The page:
Recently, I’m reading more and more that we need to move from experiences to engagement. According to some folks, experiences are passive while engagements are active and therefore better. I believe that this notion is fundamentally flawed and suggests some confusion about what those two actually do.
On its face, engagement doesn’t mean much. We can engage all day long, but does anything actually happen? The gold standard for engagement are still online communities and comment sections. Have you recently looked at a typical CNN comment section? Shouting, insults and hatemongering; everything but a thoughtful discourse. I’m certainly engaged, but I’m also stressed the hell out once I’m done. Of course, there are plenty of positive examples, like Coke’s amazing Chok! Chok! Chok! campaign in Hong Kong. But what made the campaign so successful? Was it engagement or experience? Probably both. People could have engaged by simply shaking their phone. But what made the campaign so successful was all the other stuff: Kids met with their friends to shake phones together. Families hosted parties leading up to the 10pm TV ads. And most importantly, it was a completely novel, well, experience.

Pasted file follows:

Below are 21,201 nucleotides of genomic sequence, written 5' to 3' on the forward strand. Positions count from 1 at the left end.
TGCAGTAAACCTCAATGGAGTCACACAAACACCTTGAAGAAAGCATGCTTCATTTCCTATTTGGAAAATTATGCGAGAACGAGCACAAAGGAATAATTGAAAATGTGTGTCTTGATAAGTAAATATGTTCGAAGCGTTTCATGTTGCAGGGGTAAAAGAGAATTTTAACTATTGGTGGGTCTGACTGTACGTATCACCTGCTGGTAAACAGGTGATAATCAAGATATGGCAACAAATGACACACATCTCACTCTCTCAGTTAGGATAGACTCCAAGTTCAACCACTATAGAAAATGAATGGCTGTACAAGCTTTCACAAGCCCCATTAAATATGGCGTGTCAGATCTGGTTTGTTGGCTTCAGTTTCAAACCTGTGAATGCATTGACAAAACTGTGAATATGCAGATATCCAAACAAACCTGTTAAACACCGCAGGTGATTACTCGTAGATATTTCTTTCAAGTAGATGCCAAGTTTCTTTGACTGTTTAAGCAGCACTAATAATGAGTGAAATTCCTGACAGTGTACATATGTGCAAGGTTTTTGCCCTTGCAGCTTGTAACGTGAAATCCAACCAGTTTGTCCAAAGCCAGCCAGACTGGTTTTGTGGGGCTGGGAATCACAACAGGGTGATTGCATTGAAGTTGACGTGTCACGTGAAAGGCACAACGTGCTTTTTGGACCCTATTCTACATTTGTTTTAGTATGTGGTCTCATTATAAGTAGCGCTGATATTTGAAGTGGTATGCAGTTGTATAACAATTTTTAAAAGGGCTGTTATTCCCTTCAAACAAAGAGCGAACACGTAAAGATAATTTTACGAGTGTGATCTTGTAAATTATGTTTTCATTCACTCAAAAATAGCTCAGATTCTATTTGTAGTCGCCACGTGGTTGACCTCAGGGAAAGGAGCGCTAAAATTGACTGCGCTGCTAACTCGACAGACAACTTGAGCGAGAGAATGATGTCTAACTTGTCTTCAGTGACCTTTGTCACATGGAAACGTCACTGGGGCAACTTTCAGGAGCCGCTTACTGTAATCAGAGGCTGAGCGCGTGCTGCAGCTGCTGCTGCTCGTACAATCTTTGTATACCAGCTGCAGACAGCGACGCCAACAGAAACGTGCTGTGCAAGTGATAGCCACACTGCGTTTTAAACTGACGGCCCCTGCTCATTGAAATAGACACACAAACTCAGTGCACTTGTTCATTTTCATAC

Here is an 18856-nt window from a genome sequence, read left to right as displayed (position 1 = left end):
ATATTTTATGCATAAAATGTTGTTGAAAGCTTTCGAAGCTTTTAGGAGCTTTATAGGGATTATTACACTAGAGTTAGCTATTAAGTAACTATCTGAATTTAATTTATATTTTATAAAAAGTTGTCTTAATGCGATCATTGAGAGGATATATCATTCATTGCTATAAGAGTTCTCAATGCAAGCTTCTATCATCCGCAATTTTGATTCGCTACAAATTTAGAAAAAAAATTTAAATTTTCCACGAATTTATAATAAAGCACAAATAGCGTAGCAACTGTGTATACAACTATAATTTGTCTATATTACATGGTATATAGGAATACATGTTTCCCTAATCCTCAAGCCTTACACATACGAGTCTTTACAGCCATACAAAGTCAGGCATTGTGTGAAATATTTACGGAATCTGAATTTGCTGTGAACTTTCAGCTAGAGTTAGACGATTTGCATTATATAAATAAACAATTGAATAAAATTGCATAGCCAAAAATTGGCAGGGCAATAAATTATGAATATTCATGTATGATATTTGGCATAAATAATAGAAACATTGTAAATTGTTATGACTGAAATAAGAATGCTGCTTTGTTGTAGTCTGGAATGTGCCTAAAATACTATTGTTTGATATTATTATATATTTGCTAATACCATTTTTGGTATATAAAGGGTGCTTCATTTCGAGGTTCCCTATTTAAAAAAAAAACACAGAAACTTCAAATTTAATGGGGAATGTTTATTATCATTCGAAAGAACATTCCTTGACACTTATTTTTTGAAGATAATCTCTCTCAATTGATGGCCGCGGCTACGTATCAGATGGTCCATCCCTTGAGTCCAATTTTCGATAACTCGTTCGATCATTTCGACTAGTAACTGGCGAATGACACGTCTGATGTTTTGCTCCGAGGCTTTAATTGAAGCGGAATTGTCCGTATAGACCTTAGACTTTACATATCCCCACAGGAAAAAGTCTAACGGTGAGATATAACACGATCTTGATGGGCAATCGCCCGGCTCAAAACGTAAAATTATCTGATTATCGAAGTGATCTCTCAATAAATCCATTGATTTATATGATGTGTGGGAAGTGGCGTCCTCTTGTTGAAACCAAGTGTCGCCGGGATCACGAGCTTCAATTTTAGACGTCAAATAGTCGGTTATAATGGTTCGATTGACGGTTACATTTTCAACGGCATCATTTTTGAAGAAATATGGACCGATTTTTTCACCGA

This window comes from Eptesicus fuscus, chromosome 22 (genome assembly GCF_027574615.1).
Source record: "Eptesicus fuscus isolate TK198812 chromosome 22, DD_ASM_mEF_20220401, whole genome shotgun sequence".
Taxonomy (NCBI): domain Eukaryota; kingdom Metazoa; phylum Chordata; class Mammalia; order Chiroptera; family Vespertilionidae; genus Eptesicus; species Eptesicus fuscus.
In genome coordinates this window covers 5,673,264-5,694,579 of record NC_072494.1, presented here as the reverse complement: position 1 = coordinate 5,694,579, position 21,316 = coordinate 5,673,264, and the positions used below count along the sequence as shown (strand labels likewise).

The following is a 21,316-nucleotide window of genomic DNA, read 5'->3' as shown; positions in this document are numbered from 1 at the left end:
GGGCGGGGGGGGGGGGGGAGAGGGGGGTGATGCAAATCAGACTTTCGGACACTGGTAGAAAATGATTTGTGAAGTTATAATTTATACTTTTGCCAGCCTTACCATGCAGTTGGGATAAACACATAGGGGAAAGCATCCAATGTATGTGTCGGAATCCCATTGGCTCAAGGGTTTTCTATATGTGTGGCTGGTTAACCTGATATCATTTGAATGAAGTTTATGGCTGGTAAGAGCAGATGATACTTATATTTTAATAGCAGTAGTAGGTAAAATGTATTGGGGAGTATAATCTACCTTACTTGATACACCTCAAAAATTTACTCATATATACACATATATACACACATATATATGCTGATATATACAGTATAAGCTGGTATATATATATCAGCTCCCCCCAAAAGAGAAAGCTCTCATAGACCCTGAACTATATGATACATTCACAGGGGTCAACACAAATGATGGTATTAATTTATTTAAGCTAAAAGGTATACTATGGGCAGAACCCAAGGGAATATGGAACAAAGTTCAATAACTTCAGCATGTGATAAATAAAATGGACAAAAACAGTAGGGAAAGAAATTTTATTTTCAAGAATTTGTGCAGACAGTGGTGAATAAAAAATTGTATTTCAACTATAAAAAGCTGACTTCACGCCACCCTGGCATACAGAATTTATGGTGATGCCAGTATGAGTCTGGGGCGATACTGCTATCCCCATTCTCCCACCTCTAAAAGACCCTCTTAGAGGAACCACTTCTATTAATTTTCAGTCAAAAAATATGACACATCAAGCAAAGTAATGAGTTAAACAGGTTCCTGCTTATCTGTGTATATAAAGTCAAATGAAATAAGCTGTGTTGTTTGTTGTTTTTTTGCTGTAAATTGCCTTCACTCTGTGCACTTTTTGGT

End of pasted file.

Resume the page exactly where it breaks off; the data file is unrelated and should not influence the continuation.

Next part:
So, what exactly is an experience? In theory, it’s simply an event we encounter. But in reality, experiences are events that create emotional reactions, events that create memories. From a branding perspective, we can assume that, maybe with the exception of Ryanair, we all strive to create positive experiences. In other words, we are creating positive memories associated with our brand. In doing so, brands become active agents in people’s lives. On a philosophical level, this means a lot to me, since I usually care about the products I’m working on. Conveniently, it also means that people want to come back to your product.
To sum things up, I’m not arguing that engagement is bad. Nope, it’s great! But in order to be effective, the engagement should be a positive experience. For me, the goal is always that customers walk away with a smile. It’s like the frosting on top of the cake. Or in my case, the oh so delicious spicy sauce on top of the chicken.